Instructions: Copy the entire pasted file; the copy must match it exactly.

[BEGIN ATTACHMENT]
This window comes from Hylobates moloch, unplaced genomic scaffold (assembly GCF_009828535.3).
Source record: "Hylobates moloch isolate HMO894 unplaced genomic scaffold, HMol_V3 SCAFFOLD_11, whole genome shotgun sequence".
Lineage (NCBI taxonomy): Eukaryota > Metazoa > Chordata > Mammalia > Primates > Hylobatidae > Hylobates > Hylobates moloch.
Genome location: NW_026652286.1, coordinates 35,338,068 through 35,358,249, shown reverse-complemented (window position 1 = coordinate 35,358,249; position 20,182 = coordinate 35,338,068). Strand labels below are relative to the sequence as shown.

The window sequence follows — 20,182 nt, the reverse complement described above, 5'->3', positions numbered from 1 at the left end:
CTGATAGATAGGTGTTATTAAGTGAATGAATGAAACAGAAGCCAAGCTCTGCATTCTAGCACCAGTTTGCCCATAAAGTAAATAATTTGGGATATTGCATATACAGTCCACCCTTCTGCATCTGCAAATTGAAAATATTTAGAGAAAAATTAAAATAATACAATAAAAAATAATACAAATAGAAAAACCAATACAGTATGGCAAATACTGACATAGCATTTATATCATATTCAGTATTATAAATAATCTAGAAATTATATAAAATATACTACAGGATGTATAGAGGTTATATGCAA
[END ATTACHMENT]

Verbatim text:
This window comes from Hylobates moloch, unplaced genomic scaffold (assembly GCF_009828535.3).
Source record: "Hylobates moloch isolate HMO894 unplaced genomic scaffold, HMol_V3 SCAFFOLD_11, whole genome shotgun sequence".
Lineage (NCBI taxonomy): Eukaryota > Metazoa > Chordata > Mammalia > Primates > Hylobatidae > Hylobates > Hylobates moloch.
Genome location: NW_026652286.1, coordinates 35,338,068 through 35,358,249, shown reverse-complemented (window position 1 = coordinate 35,358,249; position 20,182 = coordinate 35,338,068). Strand labels below are relative to the sequence as shown.

The window sequence follows — 20,182 nt, the reverse complement described above, 5'->3', positions numbered from 1 at the left end:
CTGATAGATAGGTGTTATTAAGTGAATGAATGAAACAGAAGCCAAGCTCTGCATTCTAGCACCAGTTTGCCCATAAAGTAAATAATTTGGGATATTGCATATACAGTCCACCCTTCTGCATCTGCAAATTGAAAATATTTAGAGAAAAATTAAAATAATACAATAAAAAATAATACAAATAGAAAAACCAATACAGTATGGCAAATACTGACATAGCATTTATATCATATTCAGTATTATAAATAATCTAGAAATTATATAAAATATACTACAGGATGTATAGAGGTTATATGCAA